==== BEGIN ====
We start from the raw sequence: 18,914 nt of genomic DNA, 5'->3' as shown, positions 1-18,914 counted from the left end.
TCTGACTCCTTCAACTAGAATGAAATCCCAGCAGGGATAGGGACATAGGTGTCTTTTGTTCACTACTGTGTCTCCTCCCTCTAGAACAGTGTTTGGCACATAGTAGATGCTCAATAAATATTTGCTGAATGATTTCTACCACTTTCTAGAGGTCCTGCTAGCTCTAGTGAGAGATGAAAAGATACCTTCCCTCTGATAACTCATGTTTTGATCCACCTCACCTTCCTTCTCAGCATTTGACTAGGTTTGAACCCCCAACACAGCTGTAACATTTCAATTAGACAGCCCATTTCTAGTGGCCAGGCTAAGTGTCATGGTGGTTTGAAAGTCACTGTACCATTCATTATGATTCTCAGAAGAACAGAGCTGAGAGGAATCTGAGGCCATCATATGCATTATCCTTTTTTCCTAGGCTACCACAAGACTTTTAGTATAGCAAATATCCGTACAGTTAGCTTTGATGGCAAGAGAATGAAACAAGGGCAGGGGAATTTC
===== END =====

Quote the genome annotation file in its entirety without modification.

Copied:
We start from the raw sequence: 18,914 nt of genomic DNA, 5'->3' as shown, positions 1-18,914 counted from the left end.
TCTGACTCCTTCAACTAGAATGAAATCCCAGCAGGGATAGGGACATAGGTGTCTTTTGTTCACTACTGTGTCTCCTCCCTCTAGAACAGTGTTTGGCACATAGTAGATGCTCAATAAATATTTGCTGAATGATTTCTACCACTTTCTAGAGGTCCTGCTAGCTCTAGTGAGAGATGAAAAGATACCTTCCCTCTGATAACTCATGTTTTGATCCACCTCACCTTCCTTCTCAGCATTTGACTAGGTTTGAACCCCCAACACAGCTGTAACATTTCAATTAGACAGCCCATTTCTAGTGGCCAGGCTAAGTGTCATGGTGGTTTGAAAGTCACTGTACCATTCATTATGATTCTCAGAAGAACAGAGCTGAGAGGAATCTGAGGCCATCATATGCATTATCCTTTTTTCCTAGGCTACCACAAGACTTTTAGTATAGCAAATATCCGTACAGTTAGCTTTGATGGCAAGAGAATGAAACAAGGGCAGGGGAATTTC